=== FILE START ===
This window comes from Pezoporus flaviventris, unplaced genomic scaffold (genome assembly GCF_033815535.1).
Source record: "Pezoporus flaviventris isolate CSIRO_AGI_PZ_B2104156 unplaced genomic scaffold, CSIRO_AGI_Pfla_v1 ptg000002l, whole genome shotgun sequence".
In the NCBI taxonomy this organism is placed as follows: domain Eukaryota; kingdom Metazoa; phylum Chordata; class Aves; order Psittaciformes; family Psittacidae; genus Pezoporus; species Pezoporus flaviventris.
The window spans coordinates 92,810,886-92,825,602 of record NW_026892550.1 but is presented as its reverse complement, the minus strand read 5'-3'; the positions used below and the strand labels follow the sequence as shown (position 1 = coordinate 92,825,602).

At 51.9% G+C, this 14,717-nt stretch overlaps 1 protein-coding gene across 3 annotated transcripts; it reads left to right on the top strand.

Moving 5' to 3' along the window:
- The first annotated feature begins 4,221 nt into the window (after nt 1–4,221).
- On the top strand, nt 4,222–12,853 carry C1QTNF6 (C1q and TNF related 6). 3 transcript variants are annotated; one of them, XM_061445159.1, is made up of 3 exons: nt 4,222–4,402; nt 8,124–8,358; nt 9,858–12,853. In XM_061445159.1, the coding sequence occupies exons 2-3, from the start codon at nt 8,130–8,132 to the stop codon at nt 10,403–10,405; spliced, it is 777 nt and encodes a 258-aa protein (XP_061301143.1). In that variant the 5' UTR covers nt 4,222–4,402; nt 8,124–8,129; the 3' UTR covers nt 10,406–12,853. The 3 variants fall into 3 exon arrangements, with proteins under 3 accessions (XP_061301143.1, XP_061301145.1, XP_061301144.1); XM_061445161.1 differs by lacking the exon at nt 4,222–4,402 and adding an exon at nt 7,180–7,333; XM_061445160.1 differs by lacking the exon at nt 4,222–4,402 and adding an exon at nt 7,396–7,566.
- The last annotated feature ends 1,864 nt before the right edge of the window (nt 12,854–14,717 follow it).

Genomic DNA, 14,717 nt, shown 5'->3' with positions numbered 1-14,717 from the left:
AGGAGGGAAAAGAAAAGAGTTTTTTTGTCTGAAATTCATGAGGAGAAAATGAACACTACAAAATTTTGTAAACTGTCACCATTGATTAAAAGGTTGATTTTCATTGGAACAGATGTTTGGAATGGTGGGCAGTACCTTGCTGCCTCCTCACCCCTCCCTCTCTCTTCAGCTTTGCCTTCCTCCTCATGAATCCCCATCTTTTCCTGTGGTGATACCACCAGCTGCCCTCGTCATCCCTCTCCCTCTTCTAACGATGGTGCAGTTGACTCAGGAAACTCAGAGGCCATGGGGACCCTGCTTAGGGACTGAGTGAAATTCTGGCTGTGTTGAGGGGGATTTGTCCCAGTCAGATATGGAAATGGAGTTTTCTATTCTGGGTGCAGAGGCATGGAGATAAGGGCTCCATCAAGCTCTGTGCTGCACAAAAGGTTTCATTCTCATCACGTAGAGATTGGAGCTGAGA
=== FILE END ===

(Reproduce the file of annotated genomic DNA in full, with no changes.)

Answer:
This window comes from Pezoporus flaviventris, unplaced genomic scaffold (genome assembly GCF_033815535.1).
Source record: "Pezoporus flaviventris isolate CSIRO_AGI_PZ_B2104156 unplaced genomic scaffold, CSIRO_AGI_Pfla_v1 ptg000002l, whole genome shotgun sequence".
In the NCBI taxonomy this organism is placed as follows: domain Eukaryota; kingdom Metazoa; phylum Chordata; class Aves; order Psittaciformes; family Psittacidae; genus Pezoporus; species Pezoporus flaviventris.
The window spans coordinates 92,810,886-92,825,602 of record NW_026892550.1 but is presented as its reverse complement, the minus strand read 5'-3'; the positions used below and the strand labels follow the sequence as shown (position 1 = coordinate 92,825,602).

At 51.9% G+C, this 14,717-nt stretch overlaps 1 protein-coding gene across 3 annotated transcripts; it reads left to right on the top strand.

Moving 5' to 3' along the window:
- The first annotated feature begins 4,221 nt into the window (after nt 1–4,221).
- On the top strand, nt 4,222–12,853 carry C1QTNF6 (C1q and TNF related 6). 3 transcript variants are annotated; one of them, XM_061445159.1, is made up of 3 exons: nt 4,222–4,402; nt 8,124–8,358; nt 9,858–12,853. In XM_061445159.1, the coding sequence occupies exons 2-3, from the start codon at nt 8,130–8,132 to the stop codon at nt 10,403–10,405; spliced, it is 777 nt and encodes a 258-aa protein (XP_061301143.1). In that variant the 5' UTR covers nt 4,222–4,402; nt 8,124–8,129; the 3' UTR covers nt 10,406–12,853. The 3 variants fall into 3 exon arrangements, with proteins under 3 accessions (XP_061301143.1, XP_061301145.1, XP_061301144.1); XM_061445161.1 differs by lacking the exon at nt 4,222–4,402 and adding an exon at nt 7,180–7,333; XM_061445160.1 differs by lacking the exon at nt 4,222–4,402 and adding an exon at nt 7,396–7,566.
- The last annotated feature ends 1,864 nt before the right edge of the window (nt 12,854–14,717 follow it).

Genomic DNA, 14,717 nt, shown 5'->3' with positions numbered 1-14,717 from the left:
AGGAGGGAAAAGAAAAGAGTTTTTTTGTCTGAAATTCATGAGGAGAAAATGAACACTACAAAATTTTGTAAACTGTCACCATTGATTAAAAGGTTGATTTTCATTGGAACAGATGTTTGGAATGGTGGGCAGTACCTTGCTGCCTCCTCACCCCTCCCTCTCTCTTCAGCTTTGCCTTCCTCCTCATGAATCCCCATCTTTTCCTGTGGTGATACCACCAGCTGCCCTCGTCATCCCTCTCCCTCTTCTAACGATGGTGCAGTTGACTCAGGAAACTCAGAGGCCATGGGGACCCTGCTTAGGGACTGAGTGAAATTCTGGCTGTGTTGAGGGGGATTTGTCCCAGTCAGATATGGAAATGGAGTTTTCTATTCTGGGTGCAGAGGCATGGAGATAAGGGCTCCATCAAGCTCTGTGCTGCACAAAAGGTTTCATTCTCATCACGTAGAGATTGGAGCTGAGA